Radio telescopes look for axion particles: dark matter can envelop neutron stars

Radio telescopes look for axions of which dark matter may be

Back in the 70s of the last century, the physicists announced problems in the standard model of elementary particle science. This theory describes three fundamental forces of nature. And although the theory suggests that symmetry is broken between particles and forces in the Universe, just as in the mirror version, the experiments suggest otherwise. This discrepancy is called the strong CP problem, where CP stands for charge combined with parity.

In electromagnetic interaction, this theory is consistent with observations. But in the case of strong interactions, a problem arises, since the theory admits violations of the combined symmetry operation CP for both weak and strong interactions.


Such cases are one in a thousand, and many scientists predicted them before. In attempts to find CP violations, no effect was achieved. Theoretical physicists Roberto Peccei and Helen Quinn proposed a possible solution. Their hypothesis is related to a new symmetry that suppresses SR participants, forcing them to match observations. As a result, a completely new particle was identified, it was the axion. It should be very light and free of charge.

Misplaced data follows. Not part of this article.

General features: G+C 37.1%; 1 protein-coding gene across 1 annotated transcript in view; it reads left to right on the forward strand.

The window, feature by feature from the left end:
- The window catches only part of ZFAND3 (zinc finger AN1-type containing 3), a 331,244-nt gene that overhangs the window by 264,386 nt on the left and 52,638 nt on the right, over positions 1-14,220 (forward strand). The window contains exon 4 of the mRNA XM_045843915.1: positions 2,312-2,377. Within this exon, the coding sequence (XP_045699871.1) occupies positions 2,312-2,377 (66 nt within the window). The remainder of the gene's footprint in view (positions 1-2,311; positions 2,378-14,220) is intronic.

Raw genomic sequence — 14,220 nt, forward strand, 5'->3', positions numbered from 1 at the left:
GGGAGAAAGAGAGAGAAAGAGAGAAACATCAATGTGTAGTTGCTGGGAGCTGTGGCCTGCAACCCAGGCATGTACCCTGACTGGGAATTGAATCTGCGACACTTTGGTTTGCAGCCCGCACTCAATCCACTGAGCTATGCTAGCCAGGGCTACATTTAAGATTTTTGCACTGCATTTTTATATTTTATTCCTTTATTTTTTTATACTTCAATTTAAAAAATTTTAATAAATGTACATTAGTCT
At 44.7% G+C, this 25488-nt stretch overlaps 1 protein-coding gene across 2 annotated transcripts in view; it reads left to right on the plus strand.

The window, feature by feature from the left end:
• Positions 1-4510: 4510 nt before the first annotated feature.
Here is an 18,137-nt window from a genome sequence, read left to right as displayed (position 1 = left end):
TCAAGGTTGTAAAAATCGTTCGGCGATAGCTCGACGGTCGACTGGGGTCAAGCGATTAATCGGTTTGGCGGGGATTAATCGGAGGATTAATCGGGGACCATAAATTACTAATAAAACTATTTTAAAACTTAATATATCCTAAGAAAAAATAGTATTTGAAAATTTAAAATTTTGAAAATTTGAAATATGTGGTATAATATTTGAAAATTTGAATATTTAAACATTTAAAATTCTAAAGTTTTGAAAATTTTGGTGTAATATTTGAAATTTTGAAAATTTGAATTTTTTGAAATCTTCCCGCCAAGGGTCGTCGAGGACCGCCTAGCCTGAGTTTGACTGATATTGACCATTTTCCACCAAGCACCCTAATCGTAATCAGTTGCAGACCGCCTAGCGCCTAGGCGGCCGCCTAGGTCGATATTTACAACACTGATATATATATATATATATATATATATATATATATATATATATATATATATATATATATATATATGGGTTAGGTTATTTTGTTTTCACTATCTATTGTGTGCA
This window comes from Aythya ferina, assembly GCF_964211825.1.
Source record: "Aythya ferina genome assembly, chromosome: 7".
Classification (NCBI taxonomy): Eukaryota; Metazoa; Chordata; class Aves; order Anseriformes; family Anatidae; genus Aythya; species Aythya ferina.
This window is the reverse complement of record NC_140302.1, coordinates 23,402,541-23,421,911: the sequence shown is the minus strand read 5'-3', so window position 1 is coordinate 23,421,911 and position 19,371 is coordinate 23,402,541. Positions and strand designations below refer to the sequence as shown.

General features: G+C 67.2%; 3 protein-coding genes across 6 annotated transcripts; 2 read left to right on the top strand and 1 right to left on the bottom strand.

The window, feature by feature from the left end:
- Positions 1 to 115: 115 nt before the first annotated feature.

Due to these characteristics, the axion is one of the most obvious contenders for dark matter. The fact that dark matter can be composed of axions could be one of the greatest achievements of science.

Axions can have another extremely important property, it is associated with the fact that next to the electromagnetic field, they can easily turn into photons that can be detected. To capture them, high concentrations of axions and strong magnetic fields are needed.


The experts at the Kavli Institute of Physics and Mathematics of the Universe suggested that dark matter can be found near neutron stars - it surrounds them. To do this, they proposed using radio telescopes - the Robert C. Byrd Green Bank telescope in the USA and the 100-meter Effelsberg radio telescope in Germany.

They both target the closest neutron stars to the Earth, which have strong magnetic fields. The physicists were able to study their radio frequencies in the 1 GHz range, which corresponds to the masses of axions. So far, no signals were received, they will continue the research in the near future.

Reference: “Green Bank and Effelsberg Radio Telescope Searches for Axion Dark Matter Conversion in Neutron Star Magnetospheres” by Joshua W. Foster, Yonatan Kahn, Oscar Macias, Zhiquan Sun, Ralph P. Eatough, Vladislav I. Kondratiev, Wendy M. Peters, Christoph Weniger and Benjamin R. Safdi, 20 October 2020, Physical Review Letters. Phys. Rev. Lett. 125, 171301 – Published